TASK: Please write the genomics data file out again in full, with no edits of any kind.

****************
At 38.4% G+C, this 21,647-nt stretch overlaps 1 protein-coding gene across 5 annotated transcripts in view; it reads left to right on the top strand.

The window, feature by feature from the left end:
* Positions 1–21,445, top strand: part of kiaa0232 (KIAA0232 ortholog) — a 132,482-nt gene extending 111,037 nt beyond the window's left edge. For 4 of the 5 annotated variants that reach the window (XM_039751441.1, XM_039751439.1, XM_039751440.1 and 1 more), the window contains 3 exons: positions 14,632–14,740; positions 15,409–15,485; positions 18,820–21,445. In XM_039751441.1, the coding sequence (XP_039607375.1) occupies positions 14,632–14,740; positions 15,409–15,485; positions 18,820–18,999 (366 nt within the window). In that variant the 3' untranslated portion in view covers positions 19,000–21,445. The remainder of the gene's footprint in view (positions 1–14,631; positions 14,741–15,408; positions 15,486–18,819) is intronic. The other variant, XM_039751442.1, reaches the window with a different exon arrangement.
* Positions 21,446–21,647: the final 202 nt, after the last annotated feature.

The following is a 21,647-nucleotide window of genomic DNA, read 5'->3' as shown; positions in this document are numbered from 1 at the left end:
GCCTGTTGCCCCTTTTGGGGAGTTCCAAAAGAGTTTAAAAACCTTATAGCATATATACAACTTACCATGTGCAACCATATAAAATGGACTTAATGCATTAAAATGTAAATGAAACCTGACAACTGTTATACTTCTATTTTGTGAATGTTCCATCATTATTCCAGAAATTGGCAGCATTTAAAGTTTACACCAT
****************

At 38.4% G+C, this 21,647-nt stretch overlaps 1 protein-coding gene across 5 annotated transcripts in view; it reads left to right on the top strand.

The window, feature by feature from the left end:
* Positions 1–21,445, top strand: part of kiaa0232 (KIAA0232 ortholog) — a 132,482-nt gene extending 111,037 nt beyond the window's left edge. For 4 of the 5 annotated variants that reach the window (XM_039751441.1, XM_039751439.1, XM_039751440.1 and 1 more), the window contains 3 exons: positions 14,632–14,740; positions 15,409–15,485; positions 18,820–21,445. In XM_039751441.1, the coding sequence (XP_039607375.1) occupies positions 14,632–14,740; positions 15,409–15,485; positions 18,820–18,999 (366 nt within the window). In that variant the 3' untranslated portion in view covers positions 19,000–21,445. The remainder of the gene's footprint in view (positions 1–14,631; positions 14,741–15,408; positions 15,486–18,819) is intronic. The other variant, XM_039751442.1, reaches the window with a different exon arrangement.
* Positions 21,446–21,647: the final 202 nt, after the last annotated feature.

The following is a 21,647-nucleotide window of genomic DNA, read 5'->3' as shown; positions in this document are numbered from 1 at the left end:
GCCTGTTGCCCCTTTTGGGGAGTTCCAAAAGAGTTTAAAAACCTTATAGCATATATACAACTTACCATGTGCAACCATATAAAATGGACTTAATGCATTAAAATGTAAATGAAACCTGACAACTGTTATACTTCTATTTTGTGAATGTTCCATCATTATTCCAGAAATTGGCAGCATTTAAAGTTTACACCAT